The Hispanic Association on Corporate Responsibility convened with four Afro-Latino executives, including HACR President and CEO Cid Wilson, to discuss their personal and professional corporate experiences on August 5, 2020 in their webinar, Afro-Latinos in Corporate America: A Conversation on Race.
The United States is home to approximately 5 million Afro-Latinos. Given the country’s current state of unrest regarding race and ethnicity, Afro-Latino leaders provide a unique perspective concerning what it’s like to be Latino and Black in Corporate America. “My experiences are very broad,” said Julio Portalatin, vice chair at Marsh & McLennan, a professional services firm, who has traveled to over 100 cities for corporate duties. “But there is some consistency. There is a need to desensitize yourself to the environment you find yourself in. You can’t walk in [a room] and assume that everyone is going to see you as being just a person that...walked in. The reality is that many times, I find myself being the only one that looks like me when I walk into a room of 1500 executives. It does cause some turning of the heads almost...every time.”
Added Lori Montenegro, D.C. bureau chief for Noticias Telemundo, “I’ve always been in explanation mode,” regarding questions aimed at her identity as both Black and Hispanic. “You grow up, you get a job...and I didn’t realize this at the time, but I was probably one of two Afro-Latinas in the entire United States who were actually on camera.” A former supervisor even doubted her future success after Montenegro took a new job that would have her working side-by-side with Mexican colleagues. “He said to me that when the Mexicans saw that I was black, I would last about six months on the job. They wouldn’t want me and I would be out of a job.” Fortunately, that turned out not to be the case, and she went on to find success and acceptance at her new company. She rose through the journalism ranks with the perspective that if someone didn’t like her because of her race, “it’s not my problem—it’s their problem.”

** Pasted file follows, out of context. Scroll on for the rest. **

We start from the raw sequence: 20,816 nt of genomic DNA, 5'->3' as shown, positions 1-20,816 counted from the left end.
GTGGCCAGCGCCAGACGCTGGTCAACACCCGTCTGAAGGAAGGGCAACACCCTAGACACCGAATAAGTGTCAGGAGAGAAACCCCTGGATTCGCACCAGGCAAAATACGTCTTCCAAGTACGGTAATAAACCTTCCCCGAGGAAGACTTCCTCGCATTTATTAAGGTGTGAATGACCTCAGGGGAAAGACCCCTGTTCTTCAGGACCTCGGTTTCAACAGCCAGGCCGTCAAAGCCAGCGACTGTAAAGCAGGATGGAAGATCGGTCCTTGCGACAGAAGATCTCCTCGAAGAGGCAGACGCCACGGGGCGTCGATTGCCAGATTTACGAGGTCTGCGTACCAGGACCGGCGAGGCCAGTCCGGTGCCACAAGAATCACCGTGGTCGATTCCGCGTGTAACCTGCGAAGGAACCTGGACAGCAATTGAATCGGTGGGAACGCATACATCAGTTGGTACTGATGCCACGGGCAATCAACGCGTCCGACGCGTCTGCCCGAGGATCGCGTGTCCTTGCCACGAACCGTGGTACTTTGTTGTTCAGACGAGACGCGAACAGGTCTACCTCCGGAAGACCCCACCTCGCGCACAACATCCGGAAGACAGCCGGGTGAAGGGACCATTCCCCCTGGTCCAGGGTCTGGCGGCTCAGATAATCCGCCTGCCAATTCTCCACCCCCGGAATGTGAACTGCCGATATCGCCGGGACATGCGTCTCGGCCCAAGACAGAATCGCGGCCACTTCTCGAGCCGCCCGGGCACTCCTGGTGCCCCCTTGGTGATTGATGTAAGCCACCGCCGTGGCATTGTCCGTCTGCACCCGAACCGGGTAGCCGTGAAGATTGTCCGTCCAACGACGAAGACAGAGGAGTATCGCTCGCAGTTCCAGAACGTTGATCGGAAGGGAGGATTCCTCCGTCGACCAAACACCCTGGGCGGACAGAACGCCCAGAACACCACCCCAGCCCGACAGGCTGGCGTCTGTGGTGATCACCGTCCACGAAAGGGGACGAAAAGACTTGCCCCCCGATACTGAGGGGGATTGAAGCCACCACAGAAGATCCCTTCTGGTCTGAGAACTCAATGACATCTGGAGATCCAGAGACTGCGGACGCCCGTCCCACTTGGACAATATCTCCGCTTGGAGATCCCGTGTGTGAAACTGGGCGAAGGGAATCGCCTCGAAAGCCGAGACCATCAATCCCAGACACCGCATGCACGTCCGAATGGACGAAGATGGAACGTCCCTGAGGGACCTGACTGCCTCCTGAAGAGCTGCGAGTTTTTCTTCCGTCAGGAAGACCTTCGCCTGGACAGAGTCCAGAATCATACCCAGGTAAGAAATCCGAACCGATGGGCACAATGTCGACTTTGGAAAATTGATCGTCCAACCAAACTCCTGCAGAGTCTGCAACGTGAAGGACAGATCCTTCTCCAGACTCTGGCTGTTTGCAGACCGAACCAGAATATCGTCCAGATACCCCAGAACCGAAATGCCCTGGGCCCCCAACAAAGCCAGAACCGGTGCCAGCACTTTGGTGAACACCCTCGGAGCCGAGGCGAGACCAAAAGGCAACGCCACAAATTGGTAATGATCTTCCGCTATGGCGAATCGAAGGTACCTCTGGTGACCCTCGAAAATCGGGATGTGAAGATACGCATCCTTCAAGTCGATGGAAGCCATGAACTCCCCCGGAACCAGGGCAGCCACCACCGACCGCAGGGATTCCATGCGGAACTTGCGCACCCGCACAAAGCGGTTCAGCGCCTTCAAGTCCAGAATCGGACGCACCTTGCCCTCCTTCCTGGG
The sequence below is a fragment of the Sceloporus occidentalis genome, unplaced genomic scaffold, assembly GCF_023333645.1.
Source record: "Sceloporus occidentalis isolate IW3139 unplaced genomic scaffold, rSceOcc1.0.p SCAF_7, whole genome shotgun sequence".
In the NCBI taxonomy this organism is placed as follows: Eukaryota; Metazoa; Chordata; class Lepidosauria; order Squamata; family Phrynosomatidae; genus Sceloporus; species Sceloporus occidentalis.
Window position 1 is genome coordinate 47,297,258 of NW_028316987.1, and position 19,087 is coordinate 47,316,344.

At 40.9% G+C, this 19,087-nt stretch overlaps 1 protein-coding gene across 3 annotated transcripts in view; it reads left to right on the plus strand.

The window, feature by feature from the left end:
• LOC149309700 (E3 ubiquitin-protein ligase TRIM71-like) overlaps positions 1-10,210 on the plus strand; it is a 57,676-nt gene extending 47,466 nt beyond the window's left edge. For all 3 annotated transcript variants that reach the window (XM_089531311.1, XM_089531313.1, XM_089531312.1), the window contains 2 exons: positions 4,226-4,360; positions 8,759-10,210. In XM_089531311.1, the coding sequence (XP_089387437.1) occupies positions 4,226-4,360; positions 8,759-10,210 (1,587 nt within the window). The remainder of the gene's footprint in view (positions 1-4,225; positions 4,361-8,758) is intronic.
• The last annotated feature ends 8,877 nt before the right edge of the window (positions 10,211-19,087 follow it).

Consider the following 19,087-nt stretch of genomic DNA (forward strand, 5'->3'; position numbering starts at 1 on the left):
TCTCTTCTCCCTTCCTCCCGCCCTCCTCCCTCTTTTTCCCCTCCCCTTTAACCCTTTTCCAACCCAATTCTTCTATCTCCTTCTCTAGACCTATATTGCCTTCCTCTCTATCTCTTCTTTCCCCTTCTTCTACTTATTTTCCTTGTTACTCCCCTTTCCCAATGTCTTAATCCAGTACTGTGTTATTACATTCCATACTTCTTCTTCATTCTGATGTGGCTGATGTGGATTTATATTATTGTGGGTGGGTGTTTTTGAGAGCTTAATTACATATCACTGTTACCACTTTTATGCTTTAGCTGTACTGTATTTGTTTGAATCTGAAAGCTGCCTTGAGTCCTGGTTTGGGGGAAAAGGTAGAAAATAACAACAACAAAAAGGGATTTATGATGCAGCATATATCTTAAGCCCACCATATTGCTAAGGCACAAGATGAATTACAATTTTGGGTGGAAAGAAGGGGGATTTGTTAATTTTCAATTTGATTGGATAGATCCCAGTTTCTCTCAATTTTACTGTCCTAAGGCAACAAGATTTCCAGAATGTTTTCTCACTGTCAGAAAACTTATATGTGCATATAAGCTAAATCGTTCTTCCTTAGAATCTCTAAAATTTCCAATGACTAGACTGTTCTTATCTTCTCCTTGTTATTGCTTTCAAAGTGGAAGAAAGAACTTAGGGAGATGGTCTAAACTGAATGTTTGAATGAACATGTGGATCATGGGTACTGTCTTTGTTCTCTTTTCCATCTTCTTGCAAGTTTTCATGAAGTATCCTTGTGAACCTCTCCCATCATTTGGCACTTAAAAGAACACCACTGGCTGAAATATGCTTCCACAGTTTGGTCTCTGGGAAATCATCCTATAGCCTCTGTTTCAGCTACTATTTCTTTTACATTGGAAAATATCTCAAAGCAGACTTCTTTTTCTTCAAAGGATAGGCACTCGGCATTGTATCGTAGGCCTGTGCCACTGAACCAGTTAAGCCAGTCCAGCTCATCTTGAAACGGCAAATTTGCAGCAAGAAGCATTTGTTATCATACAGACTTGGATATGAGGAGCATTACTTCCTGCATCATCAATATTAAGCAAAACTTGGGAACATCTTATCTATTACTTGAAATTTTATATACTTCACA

Invariably, the same issues the panelists deal with inside Corporate America cross over into their lives outside the workplace. “There are...experiences that happen outside of corporate America in a positive way, but...I [do] have the experience that people just see me as a black woman outside and inside [the office],” said Lucida Plummer, head of diversity, asset, and wealth management at JP Morgan Chase. “The reality is that this country is facing a reckoning when it comes to race. A call to action for our [Hispanic] community is that we need to be more visible. We need to be more vocal. We can’t be quiet in standing with black colleagues and black relatives in supporting Black Lives Matter, because we need [each others’] support.”
Watch the video below to hear more perspectives and solutions from the panelists.
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